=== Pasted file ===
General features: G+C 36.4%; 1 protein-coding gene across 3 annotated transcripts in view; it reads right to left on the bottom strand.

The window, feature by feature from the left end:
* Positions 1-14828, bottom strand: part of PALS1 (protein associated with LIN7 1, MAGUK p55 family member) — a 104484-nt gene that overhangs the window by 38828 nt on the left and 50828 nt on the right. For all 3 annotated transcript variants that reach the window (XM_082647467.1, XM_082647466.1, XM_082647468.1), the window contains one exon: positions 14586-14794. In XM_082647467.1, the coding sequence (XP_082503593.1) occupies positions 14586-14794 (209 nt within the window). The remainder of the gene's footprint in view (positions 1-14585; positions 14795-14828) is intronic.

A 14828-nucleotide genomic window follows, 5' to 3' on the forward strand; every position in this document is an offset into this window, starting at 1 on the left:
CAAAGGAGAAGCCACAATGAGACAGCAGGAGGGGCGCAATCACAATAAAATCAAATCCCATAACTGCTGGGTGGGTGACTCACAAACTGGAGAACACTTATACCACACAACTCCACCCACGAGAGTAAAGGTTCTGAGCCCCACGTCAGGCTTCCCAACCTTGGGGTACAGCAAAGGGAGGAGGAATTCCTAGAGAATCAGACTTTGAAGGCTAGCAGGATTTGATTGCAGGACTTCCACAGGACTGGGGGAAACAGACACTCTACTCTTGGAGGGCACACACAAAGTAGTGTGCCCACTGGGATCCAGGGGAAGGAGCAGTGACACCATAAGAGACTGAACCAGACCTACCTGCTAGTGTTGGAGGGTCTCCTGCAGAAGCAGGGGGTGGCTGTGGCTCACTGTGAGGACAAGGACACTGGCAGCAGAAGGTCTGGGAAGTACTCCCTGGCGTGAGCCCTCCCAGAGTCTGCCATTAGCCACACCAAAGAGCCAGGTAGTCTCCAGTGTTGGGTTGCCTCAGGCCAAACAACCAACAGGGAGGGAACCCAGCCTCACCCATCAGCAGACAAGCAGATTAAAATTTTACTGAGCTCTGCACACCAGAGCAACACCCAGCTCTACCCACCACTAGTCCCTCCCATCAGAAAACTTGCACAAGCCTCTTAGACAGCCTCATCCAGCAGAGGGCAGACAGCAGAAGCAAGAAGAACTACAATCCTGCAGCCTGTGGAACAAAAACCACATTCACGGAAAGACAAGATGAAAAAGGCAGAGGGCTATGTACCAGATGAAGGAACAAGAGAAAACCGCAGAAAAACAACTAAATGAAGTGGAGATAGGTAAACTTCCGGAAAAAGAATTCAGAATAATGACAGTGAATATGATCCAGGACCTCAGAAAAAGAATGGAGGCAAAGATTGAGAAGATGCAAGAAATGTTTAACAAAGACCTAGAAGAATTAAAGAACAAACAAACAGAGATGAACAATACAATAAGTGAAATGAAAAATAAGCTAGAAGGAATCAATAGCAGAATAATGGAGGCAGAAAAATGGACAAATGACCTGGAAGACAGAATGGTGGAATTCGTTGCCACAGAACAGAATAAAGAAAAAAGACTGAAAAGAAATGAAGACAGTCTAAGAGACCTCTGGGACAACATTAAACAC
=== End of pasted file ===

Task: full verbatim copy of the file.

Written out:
General features: G+C 36.4%; 1 protein-coding gene across 3 annotated transcripts in view; it reads right to left on the bottom strand.

The window, feature by feature from the left end:
* Positions 1-14828, bottom strand: part of PALS1 (protein associated with LIN7 1, MAGUK p55 family member) — a 104484-nt gene that overhangs the window by 38828 nt on the left and 50828 nt on the right. For all 3 annotated transcript variants that reach the window (XM_082647467.1, XM_082647466.1, XM_082647468.1), the window contains one exon: positions 14586-14794. In XM_082647467.1, the coding sequence (XP_082503593.1) occupies positions 14586-14794 (209 nt within the window). The remainder of the gene's footprint in view (positions 1-14585; positions 14795-14828) is intronic.

A 14828-nucleotide genomic window follows, 5' to 3' on the forward strand; every position in this document is an offset into this window, starting at 1 on the left:
CAAAGGAGAAGCCACAATGAGACAGCAGGAGGGGCGCAATCACAATAAAATCAAATCCCATAACTGCTGGGTGGGTGACTCACAAACTGGAGAACACTTATACCACACAACTCCACCCACGAGAGTAAAGGTTCTGAGCCCCACGTCAGGCTTCCCAACCTTGGGGTACAGCAAAGGGAGGAGGAATTCCTAGAGAATCAGACTTTGAAGGCTAGCAGGATTTGATTGCAGGACTTCCACAGGACTGGGGGAAACAGACACTCTACTCTTGGAGGGCACACACAAAGTAGTGTGCCCACTGGGATCCAGGGGAAGGAGCAGTGACACCATAAGAGACTGAACCAGACCTACCTGCTAGTGTTGGAGGGTCTCCTGCAGAAGCAGGGGGTGGCTGTGGCTCACTGTGAGGACAAGGACACTGGCAGCAGAAGGTCTGGGAAGTACTCCCTGGCGTGAGCCCTCCCAGAGTCTGCCATTAGCCACACCAAAGAGCCAGGTAGTCTCCAGTGTTGGGTTGCCTCAGGCCAAACAACCAACAGGGAGGGAACCCAGCCTCACCCATCAGCAGACAAGCAGATTAAAATTTTACTGAGCTCTGCACACCAGAGCAACACCCAGCTCTACCCACCACTAGTCCCTCCCATCAGAAAACTTGCACAAGCCTCTTAGACAGCCTCATCCAGCAGAGGGCAGACAGCAGAAGCAAGAAGAACTACAATCCTGCAGCCTGTGGAACAAAAACCACATTCACGGAAAGACAAGATGAAAAAGGCAGAGGGCTATGTACCAGATGAAGGAACAAGAGAAAACCGCAGAAAAACAACTAAATGAAGTGGAGATAGGTAAACTTCCGGAAAAAGAATTCAGAATAATGACAGTGAATATGATCCAGGACCTCAGAAAAAGAATGGAGGCAAAGATTGAGAAGATGCAAGAAATGTTTAACAAAGACCTAGAAGAATTAAAGAACAAACAAACAGAGATGAACAATACAATAAGTGAAATGAAAAATAAGCTAGAAGGAATCAATAGCAGAATAATGGAGGCAGAAAAATGGACAAATGACCTGGAAGACAGAATGGTGGAATTCGTTGCCACAGAACAGAATAAAGAAAAAAGACTGAAAAGAAATGAAGACAGTCTAAGAGACCTCTGGGACAACATTAAACAC